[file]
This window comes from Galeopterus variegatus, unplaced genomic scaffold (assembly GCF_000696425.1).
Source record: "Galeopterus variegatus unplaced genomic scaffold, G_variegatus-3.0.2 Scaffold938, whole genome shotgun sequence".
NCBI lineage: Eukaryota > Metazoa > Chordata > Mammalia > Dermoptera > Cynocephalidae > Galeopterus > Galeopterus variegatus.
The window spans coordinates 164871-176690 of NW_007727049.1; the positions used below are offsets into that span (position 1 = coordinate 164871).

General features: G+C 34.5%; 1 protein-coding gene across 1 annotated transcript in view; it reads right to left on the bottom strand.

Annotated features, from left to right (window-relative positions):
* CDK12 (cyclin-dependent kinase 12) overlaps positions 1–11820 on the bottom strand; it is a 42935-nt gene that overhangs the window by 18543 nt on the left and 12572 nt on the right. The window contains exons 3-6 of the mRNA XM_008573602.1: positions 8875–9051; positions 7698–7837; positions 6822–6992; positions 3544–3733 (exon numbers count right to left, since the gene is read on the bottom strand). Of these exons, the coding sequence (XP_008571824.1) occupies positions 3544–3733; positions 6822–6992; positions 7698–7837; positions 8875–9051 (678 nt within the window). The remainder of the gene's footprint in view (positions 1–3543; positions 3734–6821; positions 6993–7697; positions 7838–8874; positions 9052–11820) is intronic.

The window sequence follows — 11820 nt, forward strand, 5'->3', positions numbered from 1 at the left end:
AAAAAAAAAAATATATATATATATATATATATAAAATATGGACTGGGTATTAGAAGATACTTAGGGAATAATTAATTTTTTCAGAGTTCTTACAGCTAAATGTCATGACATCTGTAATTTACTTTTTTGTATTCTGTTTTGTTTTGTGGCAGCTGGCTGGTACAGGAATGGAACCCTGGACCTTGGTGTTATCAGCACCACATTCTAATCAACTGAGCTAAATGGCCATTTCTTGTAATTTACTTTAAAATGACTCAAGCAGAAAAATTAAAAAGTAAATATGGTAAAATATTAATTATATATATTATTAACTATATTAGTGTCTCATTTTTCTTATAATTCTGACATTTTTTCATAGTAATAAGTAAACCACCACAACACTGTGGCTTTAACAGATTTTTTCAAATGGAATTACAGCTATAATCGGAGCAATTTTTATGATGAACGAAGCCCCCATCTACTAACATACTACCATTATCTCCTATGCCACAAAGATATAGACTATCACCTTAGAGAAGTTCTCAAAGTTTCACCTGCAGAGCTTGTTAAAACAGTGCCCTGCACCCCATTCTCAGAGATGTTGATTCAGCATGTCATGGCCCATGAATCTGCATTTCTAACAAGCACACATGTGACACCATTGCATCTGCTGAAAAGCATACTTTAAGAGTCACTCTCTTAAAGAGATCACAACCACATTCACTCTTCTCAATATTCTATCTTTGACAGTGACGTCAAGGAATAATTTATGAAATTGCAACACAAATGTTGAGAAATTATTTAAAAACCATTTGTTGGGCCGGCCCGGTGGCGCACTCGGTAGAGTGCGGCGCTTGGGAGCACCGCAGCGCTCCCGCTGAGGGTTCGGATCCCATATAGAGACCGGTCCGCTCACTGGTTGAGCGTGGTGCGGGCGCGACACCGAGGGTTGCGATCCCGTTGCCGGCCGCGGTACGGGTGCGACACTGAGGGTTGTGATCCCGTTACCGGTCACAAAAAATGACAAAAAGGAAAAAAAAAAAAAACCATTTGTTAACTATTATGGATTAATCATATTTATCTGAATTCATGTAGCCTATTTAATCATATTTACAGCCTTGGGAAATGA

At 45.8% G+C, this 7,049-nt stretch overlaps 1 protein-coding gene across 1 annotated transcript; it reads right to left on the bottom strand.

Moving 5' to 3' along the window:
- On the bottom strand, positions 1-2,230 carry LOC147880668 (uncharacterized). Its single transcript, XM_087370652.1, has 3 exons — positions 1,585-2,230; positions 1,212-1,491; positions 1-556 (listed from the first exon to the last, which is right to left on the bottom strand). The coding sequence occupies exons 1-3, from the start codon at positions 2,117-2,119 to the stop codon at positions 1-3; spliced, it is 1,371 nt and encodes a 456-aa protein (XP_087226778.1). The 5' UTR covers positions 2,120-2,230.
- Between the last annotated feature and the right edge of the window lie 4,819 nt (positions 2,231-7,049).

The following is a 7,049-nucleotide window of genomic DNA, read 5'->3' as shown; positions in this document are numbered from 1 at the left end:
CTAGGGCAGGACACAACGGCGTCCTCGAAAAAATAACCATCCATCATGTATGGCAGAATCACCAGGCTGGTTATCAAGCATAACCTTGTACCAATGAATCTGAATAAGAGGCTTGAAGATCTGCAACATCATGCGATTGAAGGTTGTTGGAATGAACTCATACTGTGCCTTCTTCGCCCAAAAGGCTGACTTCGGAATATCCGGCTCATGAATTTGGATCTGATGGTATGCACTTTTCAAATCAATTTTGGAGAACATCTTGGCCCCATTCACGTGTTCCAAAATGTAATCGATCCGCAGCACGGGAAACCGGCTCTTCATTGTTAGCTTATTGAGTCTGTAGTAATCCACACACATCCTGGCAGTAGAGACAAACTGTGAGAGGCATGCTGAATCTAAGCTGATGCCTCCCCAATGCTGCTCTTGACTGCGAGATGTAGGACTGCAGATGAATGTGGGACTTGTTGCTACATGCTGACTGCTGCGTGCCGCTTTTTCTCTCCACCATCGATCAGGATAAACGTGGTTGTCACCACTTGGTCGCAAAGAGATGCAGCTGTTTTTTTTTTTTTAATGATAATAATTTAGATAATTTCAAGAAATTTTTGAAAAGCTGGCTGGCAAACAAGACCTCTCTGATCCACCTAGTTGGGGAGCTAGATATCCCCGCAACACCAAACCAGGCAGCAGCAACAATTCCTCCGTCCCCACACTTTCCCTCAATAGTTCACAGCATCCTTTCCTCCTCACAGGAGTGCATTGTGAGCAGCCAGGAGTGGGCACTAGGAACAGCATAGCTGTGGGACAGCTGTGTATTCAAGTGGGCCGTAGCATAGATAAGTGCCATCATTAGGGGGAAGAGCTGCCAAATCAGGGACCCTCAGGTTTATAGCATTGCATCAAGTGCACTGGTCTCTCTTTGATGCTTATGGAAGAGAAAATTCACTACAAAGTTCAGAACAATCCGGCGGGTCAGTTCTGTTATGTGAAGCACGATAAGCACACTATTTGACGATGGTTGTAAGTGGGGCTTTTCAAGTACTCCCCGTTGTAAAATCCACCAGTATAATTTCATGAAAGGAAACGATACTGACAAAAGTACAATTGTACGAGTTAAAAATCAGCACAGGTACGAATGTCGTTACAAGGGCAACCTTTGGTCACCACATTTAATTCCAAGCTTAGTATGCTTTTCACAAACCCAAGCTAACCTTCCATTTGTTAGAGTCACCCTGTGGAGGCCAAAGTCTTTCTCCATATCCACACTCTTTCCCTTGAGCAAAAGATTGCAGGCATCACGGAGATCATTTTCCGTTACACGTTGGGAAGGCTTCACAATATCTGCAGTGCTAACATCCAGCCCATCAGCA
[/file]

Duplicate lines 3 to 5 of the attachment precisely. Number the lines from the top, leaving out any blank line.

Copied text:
NCBI lineage: Eukaryota > Metazoa > Chordata > Mammalia > Dermoptera > Cynocephalidae > Galeopterus > Galeopterus variegatus.
The window spans coordinates 164871-176690 of NW_007727049.1; the positions used below are offsets into that span (position 1 = coordinate 164871).

General features: G+C 34.5%; 1 protein-coding gene across 1 annotated transcript in view; it reads right to left on the bottom strand.